The painting which shows Allen at the 1840 Anti-Slavery Convention.[4] Move your cursor to identify Allen who is a small figure below the speakers raised hand or click icon to enlarge

Allen founded the Irish Temperance and Literary Gazette" and used this publication to forward his ideas and those of the Anti-Slavery Association.

Opposition to slavery in Ireland had a long pedigree. As was the case in Britain, its most prominent Irish supporters were Protestant, notably Methodists, Quakers and Unitarians, and meetings were generally held in Nonconformist churches.[5] One of the greatest contributions to the anti-slavery debate was made by the flamboyant and controversial Irish nationalist, Daniel O’Connell champion of Catholic Emancipation.

Richard Allen's parents home is proposed to be a protected building, because Allen was brought up there and also because it became a Plymouth Brethren Orphanage around 1860.[6]

In 1840 his portrait was included with other notables in a painting of the 1840 World Anti-Slavery Convention in London.

In 1846, Allen attended another World convention in London. This time the subject was temperance and Allen was one of the speakers. Allen noted that he had been visiting Dublin's Bridewell prison and considered that parts were becoming empty because of the increase intemperance.[7]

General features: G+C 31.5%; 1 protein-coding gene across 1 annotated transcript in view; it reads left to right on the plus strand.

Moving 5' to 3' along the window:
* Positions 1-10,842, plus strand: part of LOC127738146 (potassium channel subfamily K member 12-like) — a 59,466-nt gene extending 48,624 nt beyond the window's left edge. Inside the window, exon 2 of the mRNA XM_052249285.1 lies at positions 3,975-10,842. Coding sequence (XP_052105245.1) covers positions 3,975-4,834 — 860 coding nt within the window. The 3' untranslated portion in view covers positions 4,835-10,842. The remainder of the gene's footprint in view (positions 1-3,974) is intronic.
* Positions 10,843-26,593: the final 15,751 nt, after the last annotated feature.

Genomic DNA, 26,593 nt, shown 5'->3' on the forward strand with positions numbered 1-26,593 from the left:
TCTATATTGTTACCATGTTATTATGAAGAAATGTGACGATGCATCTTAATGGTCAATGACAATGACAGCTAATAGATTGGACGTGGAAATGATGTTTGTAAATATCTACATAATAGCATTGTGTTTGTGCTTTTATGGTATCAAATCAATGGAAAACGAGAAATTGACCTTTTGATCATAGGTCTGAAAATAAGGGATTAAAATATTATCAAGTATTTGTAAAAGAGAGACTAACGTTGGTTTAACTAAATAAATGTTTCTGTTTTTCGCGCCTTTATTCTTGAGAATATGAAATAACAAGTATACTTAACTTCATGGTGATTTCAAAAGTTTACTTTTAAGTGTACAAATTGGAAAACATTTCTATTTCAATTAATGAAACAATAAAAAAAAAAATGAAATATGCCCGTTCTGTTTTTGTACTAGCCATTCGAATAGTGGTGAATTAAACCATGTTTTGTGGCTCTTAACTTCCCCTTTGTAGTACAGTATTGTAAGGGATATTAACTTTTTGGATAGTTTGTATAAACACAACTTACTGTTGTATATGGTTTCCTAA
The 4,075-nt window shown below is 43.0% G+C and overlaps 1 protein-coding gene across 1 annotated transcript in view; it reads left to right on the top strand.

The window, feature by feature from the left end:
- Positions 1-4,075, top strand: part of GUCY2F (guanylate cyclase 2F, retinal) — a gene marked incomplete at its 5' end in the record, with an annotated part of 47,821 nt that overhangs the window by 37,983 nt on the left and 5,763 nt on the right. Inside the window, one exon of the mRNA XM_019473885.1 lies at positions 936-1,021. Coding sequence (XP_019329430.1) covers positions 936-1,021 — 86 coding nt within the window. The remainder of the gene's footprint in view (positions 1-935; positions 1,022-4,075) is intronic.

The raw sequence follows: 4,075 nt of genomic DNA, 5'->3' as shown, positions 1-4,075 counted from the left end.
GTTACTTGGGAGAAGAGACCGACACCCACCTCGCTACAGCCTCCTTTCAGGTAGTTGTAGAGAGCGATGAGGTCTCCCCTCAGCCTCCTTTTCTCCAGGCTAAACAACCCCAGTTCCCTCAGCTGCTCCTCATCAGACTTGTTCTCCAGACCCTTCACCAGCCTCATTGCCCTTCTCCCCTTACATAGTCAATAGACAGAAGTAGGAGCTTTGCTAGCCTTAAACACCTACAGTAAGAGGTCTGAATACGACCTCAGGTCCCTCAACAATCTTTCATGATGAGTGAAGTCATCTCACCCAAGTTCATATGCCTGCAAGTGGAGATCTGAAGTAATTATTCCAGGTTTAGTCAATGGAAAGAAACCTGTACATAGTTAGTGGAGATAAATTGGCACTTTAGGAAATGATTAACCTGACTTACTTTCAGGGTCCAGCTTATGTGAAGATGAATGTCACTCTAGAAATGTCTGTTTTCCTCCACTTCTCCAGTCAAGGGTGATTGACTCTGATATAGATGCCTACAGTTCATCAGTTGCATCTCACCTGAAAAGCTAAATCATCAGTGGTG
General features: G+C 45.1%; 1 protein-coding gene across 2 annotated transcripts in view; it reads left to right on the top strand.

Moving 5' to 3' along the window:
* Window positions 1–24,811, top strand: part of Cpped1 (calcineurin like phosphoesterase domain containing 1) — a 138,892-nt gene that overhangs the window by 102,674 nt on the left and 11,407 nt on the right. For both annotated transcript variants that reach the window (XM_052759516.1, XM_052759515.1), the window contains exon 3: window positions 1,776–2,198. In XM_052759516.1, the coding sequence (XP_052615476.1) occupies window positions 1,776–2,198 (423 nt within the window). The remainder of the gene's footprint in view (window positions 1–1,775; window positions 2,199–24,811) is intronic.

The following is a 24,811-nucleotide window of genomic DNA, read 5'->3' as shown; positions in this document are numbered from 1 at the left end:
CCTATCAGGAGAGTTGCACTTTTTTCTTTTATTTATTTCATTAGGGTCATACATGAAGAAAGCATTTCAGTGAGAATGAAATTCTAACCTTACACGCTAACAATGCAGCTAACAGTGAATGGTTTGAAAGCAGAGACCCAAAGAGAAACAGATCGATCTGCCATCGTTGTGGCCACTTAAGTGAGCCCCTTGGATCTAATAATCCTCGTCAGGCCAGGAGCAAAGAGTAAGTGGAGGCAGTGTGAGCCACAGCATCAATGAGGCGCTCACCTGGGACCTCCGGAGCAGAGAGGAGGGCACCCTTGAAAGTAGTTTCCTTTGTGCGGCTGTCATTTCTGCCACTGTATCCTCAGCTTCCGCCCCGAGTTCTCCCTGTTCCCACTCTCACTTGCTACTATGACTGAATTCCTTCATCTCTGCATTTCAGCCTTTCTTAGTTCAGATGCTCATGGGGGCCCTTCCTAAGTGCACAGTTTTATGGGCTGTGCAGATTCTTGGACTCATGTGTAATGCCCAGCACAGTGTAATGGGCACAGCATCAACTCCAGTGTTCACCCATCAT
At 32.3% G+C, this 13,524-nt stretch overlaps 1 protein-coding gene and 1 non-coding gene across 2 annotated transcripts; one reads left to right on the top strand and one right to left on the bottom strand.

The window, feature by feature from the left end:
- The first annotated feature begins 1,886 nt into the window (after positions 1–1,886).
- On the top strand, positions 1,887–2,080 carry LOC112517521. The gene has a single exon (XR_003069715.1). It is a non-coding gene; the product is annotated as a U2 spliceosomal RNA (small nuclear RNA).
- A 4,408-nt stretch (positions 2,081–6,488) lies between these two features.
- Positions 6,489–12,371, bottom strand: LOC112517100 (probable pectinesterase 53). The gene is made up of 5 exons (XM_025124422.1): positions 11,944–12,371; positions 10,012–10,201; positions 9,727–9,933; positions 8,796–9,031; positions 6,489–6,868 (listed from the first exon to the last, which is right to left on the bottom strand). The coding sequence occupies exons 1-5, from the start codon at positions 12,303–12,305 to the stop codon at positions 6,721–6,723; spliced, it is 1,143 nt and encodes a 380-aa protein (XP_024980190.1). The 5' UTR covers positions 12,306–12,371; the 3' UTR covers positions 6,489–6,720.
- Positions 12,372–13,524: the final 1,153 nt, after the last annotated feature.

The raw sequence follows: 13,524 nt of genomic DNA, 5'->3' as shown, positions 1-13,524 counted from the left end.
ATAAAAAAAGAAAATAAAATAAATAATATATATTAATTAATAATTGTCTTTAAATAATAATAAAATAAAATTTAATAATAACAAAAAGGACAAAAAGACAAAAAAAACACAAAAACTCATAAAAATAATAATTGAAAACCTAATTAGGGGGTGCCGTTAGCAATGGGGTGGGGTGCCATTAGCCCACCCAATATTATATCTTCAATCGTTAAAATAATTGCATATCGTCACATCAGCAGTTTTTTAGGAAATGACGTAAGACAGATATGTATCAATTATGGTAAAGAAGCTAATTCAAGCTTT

Famine was rife in Ireland and in 1847 Allen wrote letters to America to explain the people's plight. William Lloyd Garrison acknowledged the effect that Allen's letters to America had attracted. He estimated that £20,000 pounds had been raised.[1]


  1. ^ a b Society of Friends. Central Relief Committee in Ireland, Dublin (1847). Distress in Ireland: extracts from correspondence.
  2. ^ Wigham, Hannah Maria Peile (1886). A Christian philanthropist of Dublin : a memoir of Richard Allen (1886). Retrieved 1 January 2010.
  3. ^ Hinks, Peter P.; John R. McKivigan; R. Owen Williams (2007). Encyclopedia of antislavery and abolition p373. p. 796.
  4. ^ [ The Anti-Slavery Society Convention, 1840, Benjamin Robert Haydon, 1841, National Portrait Gallery, London, NPG599, Given by British and Foreign Anti-Slavery Society in 1880
  5. ^ History Today, The Liberator: Daniel O’Connell and Anti-Slavery
  6. ^ Protected structures application Archived 21 July 2011 at the Wayback Machine, Dublin
  7. ^ The proceedings of the World's Temperance Convention p48-49. Richard Barrett Jun. 1846. Retrieved 1 January 2010.